Monocyclic Aromatic Hydrocarbons in Kathmandu during the winter season?
Journal article, 2007
Mixing ratios of seven monocyclic aromatic hydrocarbons, as well as NO2, SO2 and O3, were measured by long path differential optical absorption spectroscopy (DOAS) at a suburban site in Kathmandu, Nepal, during Jan.–Feb. 2003. The results showed average benzene (3.9 ± 1.8 ppbv), toluene (13.3 ± 7.1 ppbv), and sum of xylene isomers (42.2 ± 15.7 ppbv) mixing ratios in Kathmandu. The xylenes concentrations were higher than in the large cities that have been studied. The observed ratio of toluene to benzene (2.9 ± 1.8) reflected the small fraction of vehicles with catalytic converters in the Kathamndu. Analysis of the late afternoon time series of aromatics, NO x , and wind data indicated that road traffic was one of the main sources of aromatics in the urban air. In addition, the correlations between aromatics, SO2, NO x , and PM10 during the night strongly suggested that fossil and biomass fuel burning made an important contribution to air pollution in the Kathmandu valley. Aromatic pollution was further strengthened by daily recurring stable meteorological conditions and the surrounding topography. The chemical reaction of aromatics with free radicals during the daytime could also be deduced. High ratios of phenol/benzene and para-cresol/toluene could not be explained by chemical processes, and suggested direct emission of phenol and para-cresol in the Kathmandu atmosphere.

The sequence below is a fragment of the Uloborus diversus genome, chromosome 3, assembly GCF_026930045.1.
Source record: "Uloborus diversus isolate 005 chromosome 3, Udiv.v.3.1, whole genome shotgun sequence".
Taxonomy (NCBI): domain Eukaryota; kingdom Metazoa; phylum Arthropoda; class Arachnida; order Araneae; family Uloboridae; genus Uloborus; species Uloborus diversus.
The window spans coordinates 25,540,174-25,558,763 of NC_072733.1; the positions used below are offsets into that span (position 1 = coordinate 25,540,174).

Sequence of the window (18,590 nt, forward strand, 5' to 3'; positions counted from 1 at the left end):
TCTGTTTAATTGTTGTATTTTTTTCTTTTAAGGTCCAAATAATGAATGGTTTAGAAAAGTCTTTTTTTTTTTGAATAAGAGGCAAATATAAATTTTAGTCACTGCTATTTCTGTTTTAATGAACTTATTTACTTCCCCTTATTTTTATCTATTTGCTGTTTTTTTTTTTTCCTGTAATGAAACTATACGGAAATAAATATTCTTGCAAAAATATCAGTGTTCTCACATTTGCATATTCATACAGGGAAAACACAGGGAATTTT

Monocyclic aromatic hydrocarbons - DOAS - Kathmandu urban air - Emission